WICHITA, Kan. (KSNW) — Governor Laura Kelly recently signed Senate Bill 113. It includes changes to the Low-Income Students Scholarship program.
Now, schools that aren’t yet accredited can utilize the program. The bill states the school must be making a good faith effort toward accreditation.
“An accredited school means that the students are taught by teachers who are subject to some licensing provisions, and the students have to be receiving lessons that comply with standards,” said Leah Fliter, Kansas Association of School Boards assistant executive director for advocacy said. “There’s just much more accountability.”
Including non-accredited schools is one of the biggest concerns for the KASB.
“You’ve got an $8,000 voucher now available to anyone who wants to start up their own school,” Fliter said. “That’s an unregulated school, and that’s dangerous not only for kids’ educational progress but also really for their health and safety. There’s no requirement that those schools be inspected or anything like that.”
Becky Elder, emeritus board member for the Wichita Innovative Schools and Educators, says she does not see non-accreditation as a disadvantage.
“Accreditation can be a safe place. Accreditation can also be a hiding place,” Elder said. “Not being accredited means that the burden of responsibility for work completed and progress made is on the parents and the teacher. So I see it not as a disadvantage. I see it as a condition. Accreditation, non-accreditation are conditions that we live in, and how we choose to negotiate the success of students is something that needs to be as close as the decision where to do school.”
Although the scholarships aren’t coming directly from the education budget, KASB says it is taxpayer dollars that would have contributed to public education.
“We oppose public money going to private schools, and especially a private unaccredited school, for sure,” Fliter said. “It could be anybody. You or I could set up a school in our living room, and I’m going to take $8,000 for every kid in my neighborhood who wants to come to my new little school.”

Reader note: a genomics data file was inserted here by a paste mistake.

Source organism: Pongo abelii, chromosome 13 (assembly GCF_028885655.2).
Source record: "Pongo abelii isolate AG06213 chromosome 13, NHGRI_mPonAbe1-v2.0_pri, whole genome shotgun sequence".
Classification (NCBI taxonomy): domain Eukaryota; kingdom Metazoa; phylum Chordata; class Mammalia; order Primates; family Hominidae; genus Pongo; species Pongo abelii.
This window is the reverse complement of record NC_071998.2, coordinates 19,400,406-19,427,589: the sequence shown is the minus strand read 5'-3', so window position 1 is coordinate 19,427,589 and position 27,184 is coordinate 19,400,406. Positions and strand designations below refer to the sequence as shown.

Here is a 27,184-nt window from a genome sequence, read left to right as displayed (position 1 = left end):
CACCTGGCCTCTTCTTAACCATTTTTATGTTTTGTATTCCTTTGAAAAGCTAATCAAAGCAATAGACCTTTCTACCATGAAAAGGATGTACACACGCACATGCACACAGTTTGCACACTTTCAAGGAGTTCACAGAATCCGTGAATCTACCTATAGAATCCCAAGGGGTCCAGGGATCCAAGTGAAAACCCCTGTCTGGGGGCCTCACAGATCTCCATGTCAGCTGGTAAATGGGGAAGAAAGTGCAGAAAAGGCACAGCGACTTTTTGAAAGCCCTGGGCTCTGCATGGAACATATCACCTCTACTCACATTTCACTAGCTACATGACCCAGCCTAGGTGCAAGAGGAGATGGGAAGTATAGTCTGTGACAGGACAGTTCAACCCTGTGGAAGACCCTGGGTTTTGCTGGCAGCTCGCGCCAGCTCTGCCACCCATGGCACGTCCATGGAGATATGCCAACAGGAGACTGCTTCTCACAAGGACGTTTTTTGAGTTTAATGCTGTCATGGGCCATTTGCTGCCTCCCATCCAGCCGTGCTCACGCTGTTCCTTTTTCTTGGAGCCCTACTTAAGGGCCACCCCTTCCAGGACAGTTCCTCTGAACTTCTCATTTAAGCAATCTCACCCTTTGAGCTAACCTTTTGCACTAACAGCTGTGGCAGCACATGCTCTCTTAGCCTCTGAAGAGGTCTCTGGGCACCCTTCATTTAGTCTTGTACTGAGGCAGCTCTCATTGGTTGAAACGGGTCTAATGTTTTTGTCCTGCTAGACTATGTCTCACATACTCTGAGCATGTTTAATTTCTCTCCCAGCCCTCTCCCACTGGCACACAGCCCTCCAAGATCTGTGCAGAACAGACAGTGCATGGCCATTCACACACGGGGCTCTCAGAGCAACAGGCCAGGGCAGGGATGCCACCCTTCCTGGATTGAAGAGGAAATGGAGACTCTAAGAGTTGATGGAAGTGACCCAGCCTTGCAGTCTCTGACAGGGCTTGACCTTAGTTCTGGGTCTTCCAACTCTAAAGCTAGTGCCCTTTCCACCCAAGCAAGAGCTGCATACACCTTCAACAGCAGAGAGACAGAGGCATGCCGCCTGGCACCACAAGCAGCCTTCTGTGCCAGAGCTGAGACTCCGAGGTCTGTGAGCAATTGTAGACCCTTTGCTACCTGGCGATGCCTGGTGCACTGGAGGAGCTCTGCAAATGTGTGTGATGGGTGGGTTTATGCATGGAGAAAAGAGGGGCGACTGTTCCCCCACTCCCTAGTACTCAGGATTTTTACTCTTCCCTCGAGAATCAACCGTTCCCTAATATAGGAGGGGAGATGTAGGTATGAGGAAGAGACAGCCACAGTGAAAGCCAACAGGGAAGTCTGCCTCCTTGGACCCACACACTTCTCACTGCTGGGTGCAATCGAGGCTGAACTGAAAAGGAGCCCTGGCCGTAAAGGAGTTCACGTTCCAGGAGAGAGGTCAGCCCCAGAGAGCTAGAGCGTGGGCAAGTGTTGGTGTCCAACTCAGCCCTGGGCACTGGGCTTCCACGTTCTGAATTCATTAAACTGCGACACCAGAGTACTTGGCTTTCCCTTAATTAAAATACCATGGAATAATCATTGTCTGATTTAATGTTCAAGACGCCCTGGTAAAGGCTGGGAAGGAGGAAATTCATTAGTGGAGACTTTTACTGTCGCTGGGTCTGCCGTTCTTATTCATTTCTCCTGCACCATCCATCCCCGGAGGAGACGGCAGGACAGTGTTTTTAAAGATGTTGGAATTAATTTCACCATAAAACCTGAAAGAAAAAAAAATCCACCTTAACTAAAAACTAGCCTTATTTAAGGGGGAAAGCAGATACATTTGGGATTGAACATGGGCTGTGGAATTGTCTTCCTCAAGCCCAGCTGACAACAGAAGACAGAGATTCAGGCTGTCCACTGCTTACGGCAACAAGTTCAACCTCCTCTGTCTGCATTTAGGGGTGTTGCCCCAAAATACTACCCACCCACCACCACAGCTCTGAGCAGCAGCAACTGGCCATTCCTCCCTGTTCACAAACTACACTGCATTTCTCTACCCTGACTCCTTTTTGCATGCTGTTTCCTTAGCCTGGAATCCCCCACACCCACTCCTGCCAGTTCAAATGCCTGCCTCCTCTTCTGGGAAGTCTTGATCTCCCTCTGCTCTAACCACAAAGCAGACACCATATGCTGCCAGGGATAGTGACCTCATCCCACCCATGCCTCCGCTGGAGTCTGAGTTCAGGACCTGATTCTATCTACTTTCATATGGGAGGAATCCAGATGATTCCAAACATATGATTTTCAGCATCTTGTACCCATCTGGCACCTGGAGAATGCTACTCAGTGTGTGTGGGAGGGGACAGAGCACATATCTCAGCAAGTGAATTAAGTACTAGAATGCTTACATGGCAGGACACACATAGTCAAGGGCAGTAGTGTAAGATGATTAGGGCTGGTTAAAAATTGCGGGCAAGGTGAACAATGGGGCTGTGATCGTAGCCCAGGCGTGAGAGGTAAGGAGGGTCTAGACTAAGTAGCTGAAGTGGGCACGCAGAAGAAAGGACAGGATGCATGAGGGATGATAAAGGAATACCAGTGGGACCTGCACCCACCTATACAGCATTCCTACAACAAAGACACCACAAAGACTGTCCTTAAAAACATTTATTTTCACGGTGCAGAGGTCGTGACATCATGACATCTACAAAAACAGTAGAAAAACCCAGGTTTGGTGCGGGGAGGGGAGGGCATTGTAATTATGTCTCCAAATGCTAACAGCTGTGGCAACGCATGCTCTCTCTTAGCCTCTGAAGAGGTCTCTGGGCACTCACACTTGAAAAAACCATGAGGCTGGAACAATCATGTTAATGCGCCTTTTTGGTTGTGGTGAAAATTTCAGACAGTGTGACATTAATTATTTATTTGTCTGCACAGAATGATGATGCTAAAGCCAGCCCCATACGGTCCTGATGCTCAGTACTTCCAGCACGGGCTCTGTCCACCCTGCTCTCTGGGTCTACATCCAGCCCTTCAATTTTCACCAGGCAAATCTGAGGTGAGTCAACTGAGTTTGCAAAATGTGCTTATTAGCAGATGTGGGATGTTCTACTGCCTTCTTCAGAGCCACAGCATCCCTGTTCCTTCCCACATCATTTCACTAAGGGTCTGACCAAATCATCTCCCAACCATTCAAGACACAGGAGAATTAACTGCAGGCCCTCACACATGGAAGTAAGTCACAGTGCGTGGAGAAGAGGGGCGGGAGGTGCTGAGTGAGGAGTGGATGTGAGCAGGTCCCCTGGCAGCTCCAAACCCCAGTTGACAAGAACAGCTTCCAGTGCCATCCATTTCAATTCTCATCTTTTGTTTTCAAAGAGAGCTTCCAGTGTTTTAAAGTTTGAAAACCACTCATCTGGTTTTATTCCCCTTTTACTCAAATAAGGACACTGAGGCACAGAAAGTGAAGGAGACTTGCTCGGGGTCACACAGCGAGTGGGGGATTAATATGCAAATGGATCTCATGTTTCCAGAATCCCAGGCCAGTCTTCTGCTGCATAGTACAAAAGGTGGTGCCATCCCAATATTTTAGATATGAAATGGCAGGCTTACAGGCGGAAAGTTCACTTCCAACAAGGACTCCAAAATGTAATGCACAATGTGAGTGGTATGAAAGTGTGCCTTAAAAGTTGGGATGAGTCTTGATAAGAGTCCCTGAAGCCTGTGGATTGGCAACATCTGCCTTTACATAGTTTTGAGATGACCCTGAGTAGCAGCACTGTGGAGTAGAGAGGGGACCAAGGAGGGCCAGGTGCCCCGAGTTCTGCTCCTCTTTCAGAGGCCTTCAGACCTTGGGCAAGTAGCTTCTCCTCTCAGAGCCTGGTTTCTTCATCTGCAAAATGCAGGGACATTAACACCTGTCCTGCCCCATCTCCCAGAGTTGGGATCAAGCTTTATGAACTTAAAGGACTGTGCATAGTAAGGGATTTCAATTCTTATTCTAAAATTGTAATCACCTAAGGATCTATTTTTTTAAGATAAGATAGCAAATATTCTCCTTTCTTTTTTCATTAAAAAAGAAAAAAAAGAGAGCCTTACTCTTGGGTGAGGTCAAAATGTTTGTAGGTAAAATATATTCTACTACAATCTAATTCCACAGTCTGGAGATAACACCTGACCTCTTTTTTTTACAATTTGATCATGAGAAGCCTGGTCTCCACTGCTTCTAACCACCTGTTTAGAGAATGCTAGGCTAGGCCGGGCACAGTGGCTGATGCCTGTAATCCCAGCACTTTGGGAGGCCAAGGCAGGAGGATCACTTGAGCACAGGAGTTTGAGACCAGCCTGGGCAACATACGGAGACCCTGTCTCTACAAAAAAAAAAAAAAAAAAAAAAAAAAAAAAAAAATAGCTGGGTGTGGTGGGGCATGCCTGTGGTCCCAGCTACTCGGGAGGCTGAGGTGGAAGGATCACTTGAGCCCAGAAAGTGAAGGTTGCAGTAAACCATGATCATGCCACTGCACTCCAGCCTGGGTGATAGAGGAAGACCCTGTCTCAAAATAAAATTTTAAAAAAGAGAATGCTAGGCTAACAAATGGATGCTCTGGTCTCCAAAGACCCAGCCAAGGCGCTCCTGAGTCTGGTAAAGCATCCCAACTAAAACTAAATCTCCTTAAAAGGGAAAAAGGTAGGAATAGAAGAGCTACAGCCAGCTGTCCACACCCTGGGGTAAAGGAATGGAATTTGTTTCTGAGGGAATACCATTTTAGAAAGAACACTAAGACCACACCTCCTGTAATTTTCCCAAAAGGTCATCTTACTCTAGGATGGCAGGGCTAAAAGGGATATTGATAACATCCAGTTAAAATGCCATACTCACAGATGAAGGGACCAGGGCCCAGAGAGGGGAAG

“That scholarship granting organization receiving that corporate or individual donation would get an exemption on their taxes that would never be a direct withdrawal from the funds of the state of Kansas Board of Education,” Elder said.
Elder says it allows people to find an option for their definition of school.
“It is something that signals the adaptation of education to the will of the parents,” Elder said. “Parents are exerting their will in a new way. So I like to think of it as an increment of adaptation because the best place for students to be is with a teacher immediately, as close to a teacher as possible. That teacher needs to be the decision of the parents.”
Elder says this is about philanthropy and recognizing people who need help.
“If there was ever a bridge too far or a schism we feel like we can’t get over right now, it’s between those who have and those who have not,” Elder said. “And right now, I think this is one great way that state of Kansas, and thank you, Governor Kelly, is giving us to say we can come together.”